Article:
You do not need a macro
Macro lenses serve a very specific purpose
Basically you need a macro to take pictures of things that are 1 to 5 cm in size so that it fills the entire picture. There are very few cases where you will need this. Fortunately macro lenses are usually excellent prime lenses that have many uses.
There are not many cases where you need a macro lens. Basically only very small objects need a macro. This one is a small microchip and the entire scene you see is about 3cm by 2cm. Only a macro lens will allow you this (without cropping).
This following one is a tricky one. A regular prime lens of 100mm to 150mm focal length would normally not allow you to come this close (which is less then 50cm here) to the flower to fill the entire frame. So in this sense this is a macro shot. But many zooms would actually have a range where you could get this sort of reproduction ratio which is less than 1:2.
Macro lens but out of Macro range
The following shot is a very good example of a macro lens being used as a regular long lens.
If the previous one was a bit too close for you to call, try the following one. A rose is much larger than most camera sensors, and this one fills maybe a quarter of the screen which tells you that a macro was definitely not needed here.
This one checks all the macro boxes, insect (check), nice bokeh (check), but I'm simply too far in this case for the Nikon 105 to play out its macro chops. In a true macro shot, the butterfly would have filled the entire frame.
All the shots here, look close to the previous shots, but they are taken without the use of (true) macro lenses
Crop from a larger picture
Practically all cameras have way too many pixels for you to use. One perfect use of these extra pixels is cropping which lets you come close to the subject, effectively making your shots look like macro shots. Take this one for example:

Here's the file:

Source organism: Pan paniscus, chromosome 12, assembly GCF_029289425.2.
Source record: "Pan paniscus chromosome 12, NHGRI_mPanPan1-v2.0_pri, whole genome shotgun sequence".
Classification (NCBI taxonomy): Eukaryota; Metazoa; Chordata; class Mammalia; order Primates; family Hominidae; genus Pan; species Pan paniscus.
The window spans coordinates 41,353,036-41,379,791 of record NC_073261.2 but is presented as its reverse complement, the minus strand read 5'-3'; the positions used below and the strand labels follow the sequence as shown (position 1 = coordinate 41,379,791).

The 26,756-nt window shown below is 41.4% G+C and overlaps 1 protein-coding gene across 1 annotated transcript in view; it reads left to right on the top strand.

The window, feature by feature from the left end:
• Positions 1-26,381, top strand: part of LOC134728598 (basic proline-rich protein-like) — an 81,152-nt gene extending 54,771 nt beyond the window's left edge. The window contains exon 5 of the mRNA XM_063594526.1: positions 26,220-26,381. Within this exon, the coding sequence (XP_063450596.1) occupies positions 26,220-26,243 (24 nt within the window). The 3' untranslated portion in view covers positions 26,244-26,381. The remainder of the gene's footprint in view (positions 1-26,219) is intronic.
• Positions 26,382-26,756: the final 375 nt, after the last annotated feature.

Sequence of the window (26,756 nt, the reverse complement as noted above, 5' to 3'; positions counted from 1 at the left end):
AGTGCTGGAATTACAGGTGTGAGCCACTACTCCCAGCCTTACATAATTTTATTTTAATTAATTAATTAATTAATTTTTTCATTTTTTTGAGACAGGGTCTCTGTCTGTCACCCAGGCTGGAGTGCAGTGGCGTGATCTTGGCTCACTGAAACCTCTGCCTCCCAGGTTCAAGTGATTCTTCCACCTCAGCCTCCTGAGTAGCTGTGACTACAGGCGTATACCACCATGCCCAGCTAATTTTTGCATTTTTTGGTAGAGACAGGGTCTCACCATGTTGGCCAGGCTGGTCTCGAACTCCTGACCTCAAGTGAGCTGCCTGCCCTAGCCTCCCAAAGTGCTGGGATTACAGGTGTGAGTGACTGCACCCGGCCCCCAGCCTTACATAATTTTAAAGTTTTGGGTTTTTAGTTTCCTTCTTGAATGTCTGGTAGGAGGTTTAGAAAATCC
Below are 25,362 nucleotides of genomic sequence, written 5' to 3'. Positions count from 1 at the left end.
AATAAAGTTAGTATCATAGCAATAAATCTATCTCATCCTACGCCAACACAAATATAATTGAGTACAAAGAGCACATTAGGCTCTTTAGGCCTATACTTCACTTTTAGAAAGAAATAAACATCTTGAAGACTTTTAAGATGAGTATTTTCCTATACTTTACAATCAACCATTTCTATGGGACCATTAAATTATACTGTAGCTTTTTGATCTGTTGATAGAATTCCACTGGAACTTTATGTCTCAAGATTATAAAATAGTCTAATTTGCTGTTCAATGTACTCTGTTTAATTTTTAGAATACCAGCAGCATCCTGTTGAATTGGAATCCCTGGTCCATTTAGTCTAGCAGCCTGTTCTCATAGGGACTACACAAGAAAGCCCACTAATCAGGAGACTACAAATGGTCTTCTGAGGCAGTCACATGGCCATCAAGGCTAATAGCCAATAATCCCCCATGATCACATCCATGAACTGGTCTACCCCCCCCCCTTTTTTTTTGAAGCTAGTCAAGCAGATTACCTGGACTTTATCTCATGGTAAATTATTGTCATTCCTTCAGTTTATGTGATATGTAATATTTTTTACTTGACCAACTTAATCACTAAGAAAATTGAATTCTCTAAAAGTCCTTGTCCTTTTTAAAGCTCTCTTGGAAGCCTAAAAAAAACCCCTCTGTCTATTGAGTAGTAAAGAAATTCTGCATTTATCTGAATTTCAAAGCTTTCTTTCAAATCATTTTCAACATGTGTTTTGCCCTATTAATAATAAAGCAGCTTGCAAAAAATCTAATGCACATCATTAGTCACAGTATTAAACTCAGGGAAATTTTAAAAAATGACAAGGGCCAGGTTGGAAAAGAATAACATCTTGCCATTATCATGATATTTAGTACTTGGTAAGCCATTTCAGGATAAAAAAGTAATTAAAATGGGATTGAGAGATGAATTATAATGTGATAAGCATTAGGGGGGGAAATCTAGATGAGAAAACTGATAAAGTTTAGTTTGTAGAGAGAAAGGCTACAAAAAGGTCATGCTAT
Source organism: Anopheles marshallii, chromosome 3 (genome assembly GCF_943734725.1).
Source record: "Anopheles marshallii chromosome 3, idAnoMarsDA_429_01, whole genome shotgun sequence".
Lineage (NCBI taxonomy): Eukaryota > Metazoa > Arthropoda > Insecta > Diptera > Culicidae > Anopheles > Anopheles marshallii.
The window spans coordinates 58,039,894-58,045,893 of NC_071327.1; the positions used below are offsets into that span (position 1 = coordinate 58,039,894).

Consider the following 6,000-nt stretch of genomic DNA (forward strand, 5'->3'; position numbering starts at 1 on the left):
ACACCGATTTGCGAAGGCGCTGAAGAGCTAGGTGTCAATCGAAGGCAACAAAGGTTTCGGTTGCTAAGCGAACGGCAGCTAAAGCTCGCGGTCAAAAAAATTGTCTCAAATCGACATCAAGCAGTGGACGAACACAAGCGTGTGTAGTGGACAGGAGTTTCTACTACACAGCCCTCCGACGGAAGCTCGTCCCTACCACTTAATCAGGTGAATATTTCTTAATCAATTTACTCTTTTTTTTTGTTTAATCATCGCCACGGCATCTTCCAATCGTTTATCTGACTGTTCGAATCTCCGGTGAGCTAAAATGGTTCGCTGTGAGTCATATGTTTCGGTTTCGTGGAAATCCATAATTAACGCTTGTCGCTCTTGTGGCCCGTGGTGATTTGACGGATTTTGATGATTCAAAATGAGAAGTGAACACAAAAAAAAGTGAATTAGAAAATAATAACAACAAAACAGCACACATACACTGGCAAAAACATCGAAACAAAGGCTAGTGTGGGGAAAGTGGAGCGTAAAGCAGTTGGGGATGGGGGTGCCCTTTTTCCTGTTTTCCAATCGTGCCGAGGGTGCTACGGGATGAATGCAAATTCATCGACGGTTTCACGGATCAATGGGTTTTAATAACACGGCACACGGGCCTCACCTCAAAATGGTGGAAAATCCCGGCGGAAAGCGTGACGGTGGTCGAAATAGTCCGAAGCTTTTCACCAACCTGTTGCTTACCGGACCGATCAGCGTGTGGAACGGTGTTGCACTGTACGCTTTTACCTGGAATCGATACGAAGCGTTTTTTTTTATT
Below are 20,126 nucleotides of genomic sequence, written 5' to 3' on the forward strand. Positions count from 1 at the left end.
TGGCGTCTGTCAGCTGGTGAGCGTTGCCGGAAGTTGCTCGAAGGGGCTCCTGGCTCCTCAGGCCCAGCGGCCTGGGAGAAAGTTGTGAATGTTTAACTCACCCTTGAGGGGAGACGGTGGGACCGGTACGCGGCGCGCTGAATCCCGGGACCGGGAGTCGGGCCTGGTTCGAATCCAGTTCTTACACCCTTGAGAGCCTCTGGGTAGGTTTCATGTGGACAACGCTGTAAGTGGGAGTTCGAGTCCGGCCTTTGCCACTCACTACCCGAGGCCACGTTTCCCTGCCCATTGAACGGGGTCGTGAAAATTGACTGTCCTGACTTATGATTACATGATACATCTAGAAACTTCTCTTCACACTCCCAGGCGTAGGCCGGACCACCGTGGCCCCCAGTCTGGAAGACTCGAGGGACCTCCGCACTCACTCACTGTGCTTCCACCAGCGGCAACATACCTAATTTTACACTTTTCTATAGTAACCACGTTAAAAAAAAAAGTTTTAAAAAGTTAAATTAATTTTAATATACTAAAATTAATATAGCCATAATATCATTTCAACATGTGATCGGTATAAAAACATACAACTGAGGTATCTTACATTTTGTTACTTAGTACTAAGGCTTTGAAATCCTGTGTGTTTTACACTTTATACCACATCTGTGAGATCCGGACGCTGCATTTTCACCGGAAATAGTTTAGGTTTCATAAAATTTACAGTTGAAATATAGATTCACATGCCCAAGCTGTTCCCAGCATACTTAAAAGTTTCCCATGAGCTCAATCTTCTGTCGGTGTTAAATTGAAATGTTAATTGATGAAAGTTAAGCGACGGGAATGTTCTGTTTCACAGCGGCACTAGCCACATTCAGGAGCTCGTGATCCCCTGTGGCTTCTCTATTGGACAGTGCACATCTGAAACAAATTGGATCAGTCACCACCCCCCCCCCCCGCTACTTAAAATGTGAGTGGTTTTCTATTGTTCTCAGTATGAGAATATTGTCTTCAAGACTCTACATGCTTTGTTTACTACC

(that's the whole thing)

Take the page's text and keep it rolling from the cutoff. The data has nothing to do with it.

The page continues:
The following is from a lens that is definitely a macro, the Nikon 85 on an APS-C camera, making about a lens with 135mm focal length. The original can be seen under File:nikon85_poppy.jpg. Compare this to some of the shots from the real macro lenses.
Zooms bringing you closer
Especially newer universal zooms like the Nikon 28-300 here will allow you to come quite close to your subject. Coupled with the (rather strange setup) using an APS-C camera which effectively gives it a 1:1.5 cropping, you get things you would normally expect from a serious macro lens.
Just so that you do not say I'm cheating here is one with a Nikon 18-200 as well. This time an APS-C lens on a APS-C camera. While you may argue that this is not a macro shot at all (it isn't), notice how well it compares to File:Sigma150_berry.jpg which was from a macro lens but not in the macro range.
Macro lenses are great lenses, no doubt about that. However, do not be fooled by some of the shots you see on the internet and think you need a macro lens. Most of those shots can also be made by other lenses that do not have (or only have limited) macro capability.
This is a handheld shot using the Nikon 200 on a Nikon D850. While the lens is a macro lens, this shot is actually using it as a regular long lens. The result looks OK, but this is a tricky shot, since you are (relatively) close to the flower, you need a smaller aperture so that you have enough depth of field. This in turn requires a longer exposure which is partially compensated with a higher ISO of 1250.
The manual focus Nikon 70-210 f/4 AI-S version. This is not a macro, but technically this lens has a nice macro function at the 70mm end. While the reproduction ratio you have on this macro mode is actually less than some standard prime lenses when used with a APS-C camera like the Nikon D500 this actually works for quite a number of shots.
These pages are for Amateur Photographers and not really for seasoned photographers and professionals. I have no affiliation or commercial interest with any brand/make. I write from my own experience. I ended up using mainly Nikon, so I am more familiar with this brand than others. See price for notes on pricing as well as photography related links.